Despite the latest actions in the SCO Group intellectual property crusade against its Unix and Linux rivals, vendors and enterprise customers are not ready to panic.
SCO last week announced that Linux operating system distributions contain unauthorized use of Unix code that SCO claims is its intellectual property. The company also issued warnings of potential legal liability to Linux users.
The Lindon, Utah, company also suspended its participation in the UnitedLinux consortium and stopped distributing its Linux product. (SCO last year was a founding member of the four-company consortium, which shares a common Linux base.)
SCO also sent letters to CEOs at 1,500 Fortune 500 and Global 2000 companies, warning them of the Unix intellectual property issues and violations associated with Linux.
Chris Sontag, a senior vice president at SCO, said the company has identified “significant source code copying issues within Linux, some of which we believe comes from IBM but many others of which come from third parties. All of these are very troubling to us,” Sontag said.
SCO found specific Unix System 5 source code within the Linux kernel, as well as within other, peripheral areas of Linux distributions, Sontag said.
These latest allegations follow the $1 billion lawsuit SCO filed against IBM in March, alleging that IBM tried to “improperly destroy the economic value of Unix, particularly Unix on Intel [Corp.], to benefit IBMs new Linux services business.”
An IBM spokeswoman declined to comment on the latest SCO allegations, citing the pending litigation against the company.
Other leading Linux vendors contend that they have not violated any intellectual property laws. “We feel pretty comfortable with the [UnitedLinux] agreement we have with SCO,” said Joe Eckert, a spokesman for SuSE Linux AG, in New York. “We have yet to hear from SCO about exactly what these issues might be.”
Leigh Day, a spokeswoman for Linux distributor Red Hat Inc., in Raleigh, N.C., agreed. “We have not seen any specific code referenced that we are supposed to be in violation of. We are certain we are not in violation of any intellectual property, and so this is a nonissue until we can see some of that,” Day said.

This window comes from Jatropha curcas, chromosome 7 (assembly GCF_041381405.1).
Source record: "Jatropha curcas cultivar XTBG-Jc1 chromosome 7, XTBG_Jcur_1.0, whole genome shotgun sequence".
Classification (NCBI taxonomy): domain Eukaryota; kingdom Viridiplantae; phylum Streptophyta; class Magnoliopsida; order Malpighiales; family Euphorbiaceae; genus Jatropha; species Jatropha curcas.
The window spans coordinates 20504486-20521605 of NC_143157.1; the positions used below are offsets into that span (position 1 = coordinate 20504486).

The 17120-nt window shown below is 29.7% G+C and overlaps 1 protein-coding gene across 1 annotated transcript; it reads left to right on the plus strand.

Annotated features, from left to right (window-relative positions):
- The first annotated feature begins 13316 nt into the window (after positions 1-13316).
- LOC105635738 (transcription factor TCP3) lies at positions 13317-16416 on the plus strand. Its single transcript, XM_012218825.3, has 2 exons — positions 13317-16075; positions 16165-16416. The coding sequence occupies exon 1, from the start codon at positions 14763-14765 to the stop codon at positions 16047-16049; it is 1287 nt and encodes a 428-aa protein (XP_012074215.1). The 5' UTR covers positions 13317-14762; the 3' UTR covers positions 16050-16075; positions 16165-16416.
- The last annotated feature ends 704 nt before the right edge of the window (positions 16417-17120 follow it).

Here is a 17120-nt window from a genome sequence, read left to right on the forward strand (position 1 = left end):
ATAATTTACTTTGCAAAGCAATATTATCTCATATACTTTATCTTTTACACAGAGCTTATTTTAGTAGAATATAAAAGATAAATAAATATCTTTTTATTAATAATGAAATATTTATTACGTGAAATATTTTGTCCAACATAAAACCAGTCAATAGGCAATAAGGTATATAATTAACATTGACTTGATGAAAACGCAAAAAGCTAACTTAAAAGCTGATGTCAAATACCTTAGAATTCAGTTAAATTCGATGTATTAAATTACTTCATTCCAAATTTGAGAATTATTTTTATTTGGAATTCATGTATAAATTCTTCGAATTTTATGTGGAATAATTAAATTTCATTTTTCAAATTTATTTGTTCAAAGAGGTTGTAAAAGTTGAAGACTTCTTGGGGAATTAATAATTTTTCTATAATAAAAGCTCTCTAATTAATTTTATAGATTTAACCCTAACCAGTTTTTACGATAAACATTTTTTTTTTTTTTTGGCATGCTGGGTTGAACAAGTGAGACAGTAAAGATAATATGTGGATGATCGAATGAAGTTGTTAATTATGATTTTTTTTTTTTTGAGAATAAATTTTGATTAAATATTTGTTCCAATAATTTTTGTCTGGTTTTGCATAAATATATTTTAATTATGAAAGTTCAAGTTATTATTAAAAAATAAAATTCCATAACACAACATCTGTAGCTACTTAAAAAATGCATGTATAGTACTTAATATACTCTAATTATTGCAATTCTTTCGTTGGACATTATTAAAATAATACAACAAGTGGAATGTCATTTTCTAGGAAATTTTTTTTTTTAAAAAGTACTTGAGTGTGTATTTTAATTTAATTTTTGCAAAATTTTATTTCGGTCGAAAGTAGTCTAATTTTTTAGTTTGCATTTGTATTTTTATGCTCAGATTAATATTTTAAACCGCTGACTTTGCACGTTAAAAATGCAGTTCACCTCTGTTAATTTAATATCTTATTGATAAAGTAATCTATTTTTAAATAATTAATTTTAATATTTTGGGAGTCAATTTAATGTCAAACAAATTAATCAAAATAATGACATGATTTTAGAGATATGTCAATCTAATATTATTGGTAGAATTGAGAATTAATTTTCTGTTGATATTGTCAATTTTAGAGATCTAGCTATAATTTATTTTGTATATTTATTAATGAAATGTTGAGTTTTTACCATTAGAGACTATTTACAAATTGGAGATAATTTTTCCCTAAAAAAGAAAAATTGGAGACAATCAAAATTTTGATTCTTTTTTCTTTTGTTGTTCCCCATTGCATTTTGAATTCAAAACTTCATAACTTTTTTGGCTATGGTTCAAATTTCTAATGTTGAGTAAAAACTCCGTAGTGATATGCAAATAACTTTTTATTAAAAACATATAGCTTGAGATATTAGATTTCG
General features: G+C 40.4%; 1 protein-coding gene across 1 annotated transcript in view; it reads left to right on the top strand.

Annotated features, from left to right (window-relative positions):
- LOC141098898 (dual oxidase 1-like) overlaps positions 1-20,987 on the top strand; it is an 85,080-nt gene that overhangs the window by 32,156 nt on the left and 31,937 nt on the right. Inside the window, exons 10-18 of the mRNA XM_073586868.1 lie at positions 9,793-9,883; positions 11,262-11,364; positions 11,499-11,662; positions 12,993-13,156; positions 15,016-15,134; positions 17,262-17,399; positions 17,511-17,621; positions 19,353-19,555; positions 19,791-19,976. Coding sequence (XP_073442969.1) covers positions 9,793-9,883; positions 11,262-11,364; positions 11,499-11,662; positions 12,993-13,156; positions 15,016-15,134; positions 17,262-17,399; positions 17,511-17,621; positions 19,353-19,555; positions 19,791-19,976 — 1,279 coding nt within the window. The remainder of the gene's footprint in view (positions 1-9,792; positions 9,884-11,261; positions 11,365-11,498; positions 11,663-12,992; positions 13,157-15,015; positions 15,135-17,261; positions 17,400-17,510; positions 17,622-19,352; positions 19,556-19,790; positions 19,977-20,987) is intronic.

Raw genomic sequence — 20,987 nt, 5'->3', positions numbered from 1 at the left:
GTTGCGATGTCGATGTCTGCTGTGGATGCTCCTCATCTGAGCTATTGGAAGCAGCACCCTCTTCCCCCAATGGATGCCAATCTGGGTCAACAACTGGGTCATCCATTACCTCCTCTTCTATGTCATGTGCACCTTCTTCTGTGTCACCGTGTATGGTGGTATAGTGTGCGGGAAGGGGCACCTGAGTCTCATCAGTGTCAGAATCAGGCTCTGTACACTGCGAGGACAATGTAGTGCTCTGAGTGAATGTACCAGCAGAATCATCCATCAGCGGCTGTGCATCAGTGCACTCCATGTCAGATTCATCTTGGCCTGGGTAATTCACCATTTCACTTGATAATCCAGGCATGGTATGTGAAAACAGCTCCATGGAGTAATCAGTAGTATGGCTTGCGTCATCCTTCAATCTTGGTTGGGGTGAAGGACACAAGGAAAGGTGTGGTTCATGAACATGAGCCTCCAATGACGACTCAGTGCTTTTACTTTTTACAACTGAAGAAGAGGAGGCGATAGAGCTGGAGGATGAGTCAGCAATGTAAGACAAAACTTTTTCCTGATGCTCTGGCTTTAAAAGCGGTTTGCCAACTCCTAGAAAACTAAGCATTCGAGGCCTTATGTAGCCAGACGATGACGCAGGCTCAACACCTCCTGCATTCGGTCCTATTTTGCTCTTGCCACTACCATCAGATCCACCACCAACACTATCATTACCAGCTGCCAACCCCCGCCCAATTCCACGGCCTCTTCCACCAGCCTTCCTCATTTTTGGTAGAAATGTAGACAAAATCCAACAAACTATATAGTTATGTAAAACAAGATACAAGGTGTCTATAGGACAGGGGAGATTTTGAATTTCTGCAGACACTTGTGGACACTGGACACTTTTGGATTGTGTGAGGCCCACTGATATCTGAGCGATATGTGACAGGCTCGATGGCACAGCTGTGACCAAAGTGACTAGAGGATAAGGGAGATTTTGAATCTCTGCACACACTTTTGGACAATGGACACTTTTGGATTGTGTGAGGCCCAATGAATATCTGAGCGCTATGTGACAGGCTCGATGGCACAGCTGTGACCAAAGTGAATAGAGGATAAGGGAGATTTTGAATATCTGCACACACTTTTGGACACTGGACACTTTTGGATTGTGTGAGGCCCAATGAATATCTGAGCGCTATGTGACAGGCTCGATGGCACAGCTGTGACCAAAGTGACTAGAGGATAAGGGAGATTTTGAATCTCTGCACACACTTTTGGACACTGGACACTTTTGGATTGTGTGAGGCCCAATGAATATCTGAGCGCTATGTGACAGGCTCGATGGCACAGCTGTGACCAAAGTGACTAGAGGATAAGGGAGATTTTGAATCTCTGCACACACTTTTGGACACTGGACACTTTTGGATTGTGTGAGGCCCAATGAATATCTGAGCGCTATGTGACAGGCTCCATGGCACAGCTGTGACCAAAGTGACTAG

SCOs Sontag said the company is considering ways to reveal the code issues it had identified. “We are sensitive of the fact we need to make some of this information available to make our case,” he said.
Linux vendors are seeing little customer withdrawal as a result of the SCO litigation and threats. Day said Red Hat has seen no enterprise customer push-back, “so I dont know if that is why SCO is now taking their threats directly to the largest Linux customers.”
SuSE also has not seen any fallout from its enterprise customers as a result of SCOs actions, Eckert said.
“SCOs moves wont affect our operating system decisions, but I think SCOs actions are an attempt to become relevant and profitable again through the court system,” said a Linux programmer in the IS department at a medical center in Ashland, Ky., which runs Linux-based servers.
Jason Perlow, a Linux consultant and president of Argonaut Systems Corp., in Tenafly, N.J., also is not worried. Even if SCOs moves resulted in the death of the UnitedLinux consortium, “the SuSE and Red Hat distributions are actually in very good shape. In the end, there will probably only be two true enterprise Linux distributions: SuSE and Red Hat,” Perlow said.
Sontag said SCO reserves the right to enforce its intellectual property rights where violations occur. “We have no specific remedy at this point,” he said. “We just want Linux users to be aware of the large intellectual property issues with Linux, and we are recommending that they seek the opinion of legal counsel.”
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